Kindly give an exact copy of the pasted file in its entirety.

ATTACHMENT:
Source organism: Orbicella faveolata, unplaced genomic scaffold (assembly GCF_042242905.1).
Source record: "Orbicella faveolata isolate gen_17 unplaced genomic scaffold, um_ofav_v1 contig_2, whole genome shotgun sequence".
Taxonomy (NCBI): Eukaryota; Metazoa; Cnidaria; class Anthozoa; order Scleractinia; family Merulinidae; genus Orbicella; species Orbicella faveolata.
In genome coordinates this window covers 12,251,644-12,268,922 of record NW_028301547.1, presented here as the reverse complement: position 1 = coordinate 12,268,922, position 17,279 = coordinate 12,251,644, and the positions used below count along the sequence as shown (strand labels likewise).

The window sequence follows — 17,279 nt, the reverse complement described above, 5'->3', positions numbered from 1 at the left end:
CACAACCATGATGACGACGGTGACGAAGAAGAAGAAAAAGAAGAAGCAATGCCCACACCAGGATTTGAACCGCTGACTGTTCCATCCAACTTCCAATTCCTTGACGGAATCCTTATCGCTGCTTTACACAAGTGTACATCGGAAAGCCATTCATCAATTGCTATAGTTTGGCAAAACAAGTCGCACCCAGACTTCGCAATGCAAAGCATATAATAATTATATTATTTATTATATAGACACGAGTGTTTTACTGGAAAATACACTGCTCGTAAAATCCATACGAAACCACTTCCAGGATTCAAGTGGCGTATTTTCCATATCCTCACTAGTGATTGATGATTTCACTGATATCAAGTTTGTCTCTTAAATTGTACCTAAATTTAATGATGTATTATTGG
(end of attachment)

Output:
Source organism: Orbicella faveolata, unplaced genomic scaffold (assembly GCF_042242905.1).
Source record: "Orbicella faveolata isolate gen_17 unplaced genomic scaffold, um_ofav_v1 contig_2, whole genome shotgun sequence".
Taxonomy (NCBI): Eukaryota; Metazoa; Cnidaria; class Anthozoa; order Scleractinia; family Merulinidae; genus Orbicella; species Orbicella faveolata.
In genome coordinates this window covers 12,251,644-12,268,922 of record NW_028301547.1, presented here as the reverse complement: position 1 = coordinate 12,268,922, position 17,279 = coordinate 12,251,644, and the positions used below count along the sequence as shown (strand labels likewise).

The window sequence follows — 17,279 nt, the reverse complement described above, 5'->3', positions numbered from 1 at the left end:
CACAACCATGATGACGACGGTGACGAAGAAGAAGAAAAAGAAGAAGCAATGCCCACACCAGGATTTGAACCGCTGACTGTTCCATCCAACTTCCAATTCCTTGACGGAATCCTTATCGCTGCTTTACACAAGTGTACATCGGAAAGCCATTCATCAATTGCTATAGTTTGGCAAAACAAGTCGCACCCAGACTTCGCAATGCAAAGCATATAATAATTATATTATTTATTATATAGACACGAGTGTTTTACTGGAAAATACACTGCTCGTAAAATCCATACGAAACCACTTCCAGGATTCAAGTGGCGTATTTTCCATATCCTCACTAGTGATTGATGATTTCACTGATATCAAGTTTGTCTCTTAAATTGTACCTAAATTTAATGATGTATTATTGG